Understood. To tell you the truth, I'm not happy with the 1 in 39 answer, although I don't see anything wrong with my math. The problem is that is simply doesn't jibe with my intuition. I can't believe that, on average, for every 50 hours of play (assuming 100 hands per hour, which is normal for me), I would witness the dealer getting four naturals in a row. I don't think I've ever seen a dealer get four naturals in a row in the 30 years that I'm playing the game!

    Something seems wrong.

    > So if I am reading your answer right, 1 in 39 players
    > in a subset of 5000 hands is going to witness a streak
    > of 4 dealer blackjacks?

    That's what I wrote, but I'm not sure I believe it.

    > How often would one person see
    > a streak of 3 AND a streak of 4 in that same subset of
    > 5000 hands?

    I don't know. There is some overlapping of the two sample spaces, so I don't think you can just multiply one by the other. I think it is a very, very rare event.

    > Thanks for the quick answer.

    Sorry I can't do better. Maybe someone can comment on my math.

    Don

  6. #6
    Wolverine
    Guest

    Wolverine: Glad I got you thinking!!!!! :-)

    > Understood. To tell you the truth, I'm not happy with
    > the 1 in 39 answer, although I don't see anything
    > wrong with my math. The problem is that is simply
    > doesn't jibe with my intuition. I can't believe that,
    > on average, for every 50 hours of play (assuming 100
    > hands per hour, which is normal for me), I would
    > witness the dealer getting four naturals in a row. I
    > don't think I've ever seen a dealer get four naturals
    > in a row in the 30 years that I'm playing the game!

    And this person plays with other players at the table (often full!) so I know that 100 hands per hour is too high as an estimate. But, hey, it makes the math easy and it is still such a rare event that 100 hands or 100,000 hands, it just shouldn't be an event a beginner has to live through once, let alone twice!

    > I don't know. There is some overlapping of the two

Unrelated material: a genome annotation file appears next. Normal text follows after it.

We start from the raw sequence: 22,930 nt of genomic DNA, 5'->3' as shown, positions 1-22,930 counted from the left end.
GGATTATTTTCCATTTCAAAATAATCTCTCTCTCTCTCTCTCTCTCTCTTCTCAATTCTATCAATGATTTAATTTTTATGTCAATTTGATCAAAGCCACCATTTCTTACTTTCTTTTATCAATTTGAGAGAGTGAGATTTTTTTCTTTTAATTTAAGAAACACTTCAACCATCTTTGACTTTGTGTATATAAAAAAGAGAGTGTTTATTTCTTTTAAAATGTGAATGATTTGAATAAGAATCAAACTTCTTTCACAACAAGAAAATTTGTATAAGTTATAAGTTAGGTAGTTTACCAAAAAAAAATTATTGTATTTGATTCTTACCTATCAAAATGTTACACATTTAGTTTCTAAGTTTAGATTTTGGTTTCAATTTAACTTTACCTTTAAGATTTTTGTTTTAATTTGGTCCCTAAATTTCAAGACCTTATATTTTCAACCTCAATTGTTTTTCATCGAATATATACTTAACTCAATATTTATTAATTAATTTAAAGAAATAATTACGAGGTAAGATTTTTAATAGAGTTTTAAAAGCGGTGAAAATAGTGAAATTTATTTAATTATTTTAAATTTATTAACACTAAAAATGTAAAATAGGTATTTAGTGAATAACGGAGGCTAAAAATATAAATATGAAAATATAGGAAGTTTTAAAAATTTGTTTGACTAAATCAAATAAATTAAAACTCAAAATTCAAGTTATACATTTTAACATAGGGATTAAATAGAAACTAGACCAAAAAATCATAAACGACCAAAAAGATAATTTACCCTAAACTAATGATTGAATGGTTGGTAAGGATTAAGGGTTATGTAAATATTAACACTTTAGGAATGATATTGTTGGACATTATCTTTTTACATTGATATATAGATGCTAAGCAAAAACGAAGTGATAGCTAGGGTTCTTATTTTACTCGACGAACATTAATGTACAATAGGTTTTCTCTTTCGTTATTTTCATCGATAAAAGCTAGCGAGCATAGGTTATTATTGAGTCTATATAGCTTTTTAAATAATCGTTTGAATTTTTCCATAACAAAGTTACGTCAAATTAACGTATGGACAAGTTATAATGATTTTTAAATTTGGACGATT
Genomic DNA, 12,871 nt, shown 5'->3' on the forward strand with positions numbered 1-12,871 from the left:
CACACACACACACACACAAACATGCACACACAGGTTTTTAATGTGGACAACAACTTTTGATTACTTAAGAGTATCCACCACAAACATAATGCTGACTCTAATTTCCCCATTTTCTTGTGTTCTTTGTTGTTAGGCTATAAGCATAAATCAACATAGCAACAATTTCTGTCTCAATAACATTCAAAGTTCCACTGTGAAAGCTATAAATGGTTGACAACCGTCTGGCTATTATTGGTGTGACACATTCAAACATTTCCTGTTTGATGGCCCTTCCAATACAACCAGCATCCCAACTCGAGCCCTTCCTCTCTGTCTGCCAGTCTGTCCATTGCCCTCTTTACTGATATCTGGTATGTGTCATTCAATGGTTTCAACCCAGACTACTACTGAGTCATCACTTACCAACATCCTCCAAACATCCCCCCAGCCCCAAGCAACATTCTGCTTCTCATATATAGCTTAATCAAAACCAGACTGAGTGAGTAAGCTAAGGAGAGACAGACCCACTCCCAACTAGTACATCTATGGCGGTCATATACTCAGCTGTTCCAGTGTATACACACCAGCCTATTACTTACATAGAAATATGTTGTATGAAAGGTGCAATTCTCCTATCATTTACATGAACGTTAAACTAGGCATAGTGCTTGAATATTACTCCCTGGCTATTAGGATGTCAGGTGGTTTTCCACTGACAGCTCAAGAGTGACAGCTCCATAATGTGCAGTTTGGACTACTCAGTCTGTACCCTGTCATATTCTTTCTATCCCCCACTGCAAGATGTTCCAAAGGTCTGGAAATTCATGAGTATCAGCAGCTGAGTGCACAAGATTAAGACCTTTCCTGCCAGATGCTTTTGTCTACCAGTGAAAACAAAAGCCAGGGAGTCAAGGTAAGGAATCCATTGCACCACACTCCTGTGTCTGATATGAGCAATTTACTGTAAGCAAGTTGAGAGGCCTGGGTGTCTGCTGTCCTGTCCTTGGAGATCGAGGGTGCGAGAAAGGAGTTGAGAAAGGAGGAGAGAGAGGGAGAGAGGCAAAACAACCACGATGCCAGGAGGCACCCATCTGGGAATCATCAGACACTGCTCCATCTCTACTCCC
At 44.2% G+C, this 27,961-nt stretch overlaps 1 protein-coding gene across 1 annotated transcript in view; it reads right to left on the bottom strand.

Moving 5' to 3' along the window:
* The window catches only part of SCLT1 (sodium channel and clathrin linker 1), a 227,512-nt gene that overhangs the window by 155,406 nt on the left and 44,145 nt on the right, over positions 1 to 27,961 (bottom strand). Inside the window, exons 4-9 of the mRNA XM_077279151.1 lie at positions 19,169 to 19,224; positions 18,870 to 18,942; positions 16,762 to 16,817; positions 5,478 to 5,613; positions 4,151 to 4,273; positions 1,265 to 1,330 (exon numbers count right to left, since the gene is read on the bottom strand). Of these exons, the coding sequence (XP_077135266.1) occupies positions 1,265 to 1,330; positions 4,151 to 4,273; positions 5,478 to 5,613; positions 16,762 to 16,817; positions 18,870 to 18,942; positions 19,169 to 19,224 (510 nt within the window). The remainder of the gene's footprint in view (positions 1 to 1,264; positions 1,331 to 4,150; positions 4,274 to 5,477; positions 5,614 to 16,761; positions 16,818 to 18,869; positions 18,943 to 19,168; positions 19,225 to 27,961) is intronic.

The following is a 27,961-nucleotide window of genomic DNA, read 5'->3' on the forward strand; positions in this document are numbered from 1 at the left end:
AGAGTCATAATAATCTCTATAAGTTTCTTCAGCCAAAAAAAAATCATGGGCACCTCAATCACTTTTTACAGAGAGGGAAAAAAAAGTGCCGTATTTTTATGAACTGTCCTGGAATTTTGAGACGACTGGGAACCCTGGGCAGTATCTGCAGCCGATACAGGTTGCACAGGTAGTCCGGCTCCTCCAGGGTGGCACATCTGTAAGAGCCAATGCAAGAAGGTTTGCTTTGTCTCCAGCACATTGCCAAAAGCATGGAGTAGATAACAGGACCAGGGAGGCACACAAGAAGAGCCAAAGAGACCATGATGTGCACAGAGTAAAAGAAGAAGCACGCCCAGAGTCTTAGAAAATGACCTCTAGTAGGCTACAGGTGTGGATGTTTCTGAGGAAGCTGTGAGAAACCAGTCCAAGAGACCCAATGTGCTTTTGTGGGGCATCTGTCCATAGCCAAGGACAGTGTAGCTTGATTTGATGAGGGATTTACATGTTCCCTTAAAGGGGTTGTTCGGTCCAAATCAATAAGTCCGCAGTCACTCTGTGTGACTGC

> sample spaces, so I don't think you can just multiply
    > one by the other. I think it is a very, very rare
    > event.

    But if they didn't, wouldn't it just be the 9,261 x 194,481 = 1,801,088,541 or almost a 2 billion to one shot!?! [And how can this person manage to miss the Powerball numbers?!?] Wouldn't a divisor of 2 approximate the odds since there are 2 parallel subsets running? That still makes it a 900,000,000-to-1 shot at seeing both events in a lifetime. I'm guessing that I am wrong about that, because that number seems ridiculous compared to the 39-to-1 odds per 5000 hands you are talking about.

    I was not at the same table at the same time, but I have also seen 3 naturals in a row from a dealer within the last 100 hours of play (and I'm at about 100 hands per hour). Again, all these have happened in the same casino.

    Thanks for the insights.


  7. #7
    Don Schlesinger
    Guest

    Don Schlesinger: Not so rare

    I wrote, above:

    > Understood. To tell you the truth, I'm not happy with
    > the 1 in 39 answer, although I don't see anything
    > wrong with my math. The problem is that is simply
    > doesn't jibe with my intuition. I can't believe that,
    > on average, for every 50 hours of play (assuming 100
    > hands per hour, which is normal for me), I would
    > witness the dealer getting four naturals in a row. I
    > don't think I've ever seen a dealer get four naturals
    > in a row in the 30 years that I'm playing the game!

    > Something seems wrong.

    But, when you do the math, it turns out that, playing 10,000 hands of BJ a year, the chance that I would never see such a streak is still a hefty 21% -- not so rare at all. And, maybe my memory is faulty, and I actually have seen such a streak.

    Don

  8. #8
    Don Schlesinger
    Guest

    Don Schlesinger: Correction from Stewart Ethier